4. Results

The results presented here demonstrate the ability of spatial LDFC to sense and correct evolving aberrations in the high amplitude regime (∼80 nm) behind an AO system with an APvAPP coronagraph. With LDFC operating in closed-loop, the dark hole, degraded by the introduction of quasi-static speckles, is returned to the ideal contrast of the reference image and maintained in the presence of a temporally-evolving phase aberration. To demonstrate the power of LDFC to sense and suppress quasi-static speckles, in Figs. 9a and b we show two images for comparison, each an average of 10 000 images. Figure 9 a shows the average in open-loop with our temporally evolving phase aberration induced on the DM. While in Fig. 9b we show the average of 10 000 images taken with the same aberration being induced on the DM, but now in closed-loop with LDFC operating. It can be seen in the comparison of these two images that the quasi-static speckles are greatly reduced in the closed-loop case. The difference between the two cases is even more pronounced when the reference image is subtracted from both averaged images. The reference subtracted is shown in Figs. 9c and d, where all the that is left in each image are the speckles averaged over 10 000 images in the open-loop and closed-loop cases. Here it becomes very clear how well LDFC reduces the speckles within the unsaturated regions of the image within the dark hole.

thumbnail Fig. 9.

Averages of 10 000 images that show the resulting coronagraphic PSFs when the LDFC loop is closed and open. (a) Average PSF when the LDFC loop is open. (b) Average PSF when the LDFC loop is closed. (c) Average PSF when the LDFC loop is open and the reference PSF is subtracted. (d) Average PSF when the LDFC loop is closed and the reference PSF is subtracted. The colorbar shows the normalized intensity in logarithmic scale and is equal for all subfigures.

Open with DEXTER

To analyze the algorithm’s performance by spatial frequency, the dark hole was divided into 1 λ/D spatial frequency bins. The contrast was calculated separately in each bin for both open-loop and closed-loop operation. The closed-loop performance can then be compared to open-loop at low, intermediate, and high spatial frequencies across the dark hole. Analyzing the average contrast in the averaged images shown in Fig. 9 reveals that, with LDFC operating in closed-loop, there is a factor of ∼3x improvement (approximately a half magnitude) in contrast across the full dark hole extent from 2−10 λ/D. The improvement in contrast is shown per spatial frequency across the averaged images in Fig. 10. This improvement is maintained over the full duration (10 000 iterations) of the injected temporally-correlated, evolving phase aberration. The LDFC implementation presented in this work has a loop speed of ∼2 Hz, which means that these tests took approximately 1 h and 24 min to complete. To demonstrate temporal stability of the dark hole contrast, we divided the dark hole into spatial frequency bins and measured the contrast at each step of the 10 000 iterations. These results are presented in Fig. 12, where a single spatial frequency has been selected as a representative of the performance at low, mid, and high spatial frequencies. These results show that LDFC is capable of suppressing quasi-static speckles and stabilizing the dark hole contrast over the course of an observation. We also show this stability by analyzing the aberrations and corrections applied to the DM. In Fig. 11 we plot the rms WFE of both the open-loop aberration applied as well as the rms WFE in closed-loop. The initial aberration has an rms WFE of 80 nm which is reduced by LDFC to an average of 55 nm. The rms WFE of the LDFC-corrected wavefront holds steady across the full 10 000 iterations.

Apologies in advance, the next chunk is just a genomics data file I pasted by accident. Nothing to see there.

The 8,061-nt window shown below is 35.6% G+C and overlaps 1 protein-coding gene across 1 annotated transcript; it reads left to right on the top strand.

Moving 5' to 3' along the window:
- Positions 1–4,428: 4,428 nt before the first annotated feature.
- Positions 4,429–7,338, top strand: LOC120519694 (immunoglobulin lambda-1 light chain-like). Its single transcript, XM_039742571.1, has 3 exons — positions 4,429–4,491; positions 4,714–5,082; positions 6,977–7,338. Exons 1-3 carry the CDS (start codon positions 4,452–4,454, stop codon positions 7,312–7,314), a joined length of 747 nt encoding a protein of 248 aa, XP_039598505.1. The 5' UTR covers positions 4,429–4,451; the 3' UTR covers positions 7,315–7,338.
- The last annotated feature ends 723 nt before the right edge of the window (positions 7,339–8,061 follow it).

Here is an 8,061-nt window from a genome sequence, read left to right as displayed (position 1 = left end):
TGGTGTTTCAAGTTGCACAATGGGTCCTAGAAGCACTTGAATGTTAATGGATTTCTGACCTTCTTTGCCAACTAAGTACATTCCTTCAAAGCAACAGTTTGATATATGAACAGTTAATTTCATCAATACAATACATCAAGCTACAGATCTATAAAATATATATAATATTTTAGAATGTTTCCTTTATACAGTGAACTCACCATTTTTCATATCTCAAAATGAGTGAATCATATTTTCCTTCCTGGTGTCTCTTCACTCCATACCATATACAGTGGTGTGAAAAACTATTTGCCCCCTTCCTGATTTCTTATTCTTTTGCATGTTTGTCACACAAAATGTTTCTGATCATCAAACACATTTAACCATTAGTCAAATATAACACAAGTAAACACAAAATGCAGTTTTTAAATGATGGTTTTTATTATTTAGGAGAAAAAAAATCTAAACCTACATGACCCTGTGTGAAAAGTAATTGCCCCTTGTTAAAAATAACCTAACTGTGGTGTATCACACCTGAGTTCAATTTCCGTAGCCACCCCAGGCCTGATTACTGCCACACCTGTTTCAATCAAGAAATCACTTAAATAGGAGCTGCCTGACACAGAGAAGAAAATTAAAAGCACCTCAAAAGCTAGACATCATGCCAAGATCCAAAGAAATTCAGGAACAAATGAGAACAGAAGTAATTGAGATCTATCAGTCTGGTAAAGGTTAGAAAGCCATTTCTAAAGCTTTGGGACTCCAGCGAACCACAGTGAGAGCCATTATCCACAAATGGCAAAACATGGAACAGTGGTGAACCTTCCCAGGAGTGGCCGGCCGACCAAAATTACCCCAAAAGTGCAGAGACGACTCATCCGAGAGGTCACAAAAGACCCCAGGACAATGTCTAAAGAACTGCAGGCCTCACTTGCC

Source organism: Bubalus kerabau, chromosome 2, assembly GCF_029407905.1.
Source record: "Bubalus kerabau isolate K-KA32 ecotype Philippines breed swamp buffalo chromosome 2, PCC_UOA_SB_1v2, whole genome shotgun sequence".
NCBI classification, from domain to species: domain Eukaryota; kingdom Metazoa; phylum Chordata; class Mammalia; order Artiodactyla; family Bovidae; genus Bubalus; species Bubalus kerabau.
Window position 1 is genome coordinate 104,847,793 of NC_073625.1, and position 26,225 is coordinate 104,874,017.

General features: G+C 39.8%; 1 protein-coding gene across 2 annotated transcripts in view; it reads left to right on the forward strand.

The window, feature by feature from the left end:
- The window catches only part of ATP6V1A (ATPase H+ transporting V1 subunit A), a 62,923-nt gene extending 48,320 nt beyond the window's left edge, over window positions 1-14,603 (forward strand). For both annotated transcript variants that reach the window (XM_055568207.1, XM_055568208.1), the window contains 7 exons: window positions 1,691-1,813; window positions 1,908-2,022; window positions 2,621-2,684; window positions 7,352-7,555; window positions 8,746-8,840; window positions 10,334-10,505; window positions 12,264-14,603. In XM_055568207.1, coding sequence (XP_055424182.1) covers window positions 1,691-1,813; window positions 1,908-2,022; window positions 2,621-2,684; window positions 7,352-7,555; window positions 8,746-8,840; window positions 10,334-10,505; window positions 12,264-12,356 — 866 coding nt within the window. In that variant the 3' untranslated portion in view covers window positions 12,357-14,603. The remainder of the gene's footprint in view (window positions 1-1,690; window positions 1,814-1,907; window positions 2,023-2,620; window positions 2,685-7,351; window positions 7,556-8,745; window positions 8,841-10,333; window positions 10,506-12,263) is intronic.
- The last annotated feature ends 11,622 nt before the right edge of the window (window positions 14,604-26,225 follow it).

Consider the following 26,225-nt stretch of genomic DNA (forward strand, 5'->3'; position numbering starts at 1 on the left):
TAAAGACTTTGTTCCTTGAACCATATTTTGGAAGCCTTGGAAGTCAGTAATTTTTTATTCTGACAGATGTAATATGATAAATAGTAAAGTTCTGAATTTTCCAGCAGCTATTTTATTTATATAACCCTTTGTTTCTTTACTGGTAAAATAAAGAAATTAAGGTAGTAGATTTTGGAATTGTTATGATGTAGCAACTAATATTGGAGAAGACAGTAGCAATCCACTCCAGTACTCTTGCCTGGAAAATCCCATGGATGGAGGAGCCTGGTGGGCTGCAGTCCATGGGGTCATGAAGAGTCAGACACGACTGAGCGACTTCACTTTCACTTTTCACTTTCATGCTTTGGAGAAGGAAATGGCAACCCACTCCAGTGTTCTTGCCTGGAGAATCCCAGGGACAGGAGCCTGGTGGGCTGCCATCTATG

thumbnail Fig. 10.

Average contrast over the full 10 000 iterations calculated for each 1 λ/D hemispherical bin in both the upper and lower dark holes. The plots show the average contrast per spatial frequency bin in the aberrated open-loop state, post-LDFC correction in closed-loop, and the ideal contrast measurement expected from the reference image. Error bars are given for the closed-loop LDFC contrast measurements denoting the standard deviation of the contrast measured in each 1 λ/D bin for the full 10 000 iterations. This plot clearly shows that running LDFC in closed-loop drives the dark hole contrast back to its initial state as measured in the reference image.

Open with DEXTER

thumbnail Fig. 11.

Reduction and stabilization of the rms wavefront error in the pupil plane following compensation for bench drift. The test presented here took approximately 1 h and 24 min to complete (loop speed was ∼2 Hz).

Open with DEXTER

thumbnail Fig. 12.

Temporal evolution of the contrast level showing the convergence and stabilization of the dark hole contrast in closed-loop over 10 000 iterations of a temporally-correlated and evolving phase aberration. The three figures show the performance of the algorithm at 3 spatial frequencies within the dark hole: in a low-spatial frequency regime (3−4 λ/D), at mid-spatial frequencies (6−7 λ/D), and at high-spatial frequencies (9−10 λ/D) near the OWA of the dark hole.

Open with DEXTER

5. Discussion and conclusions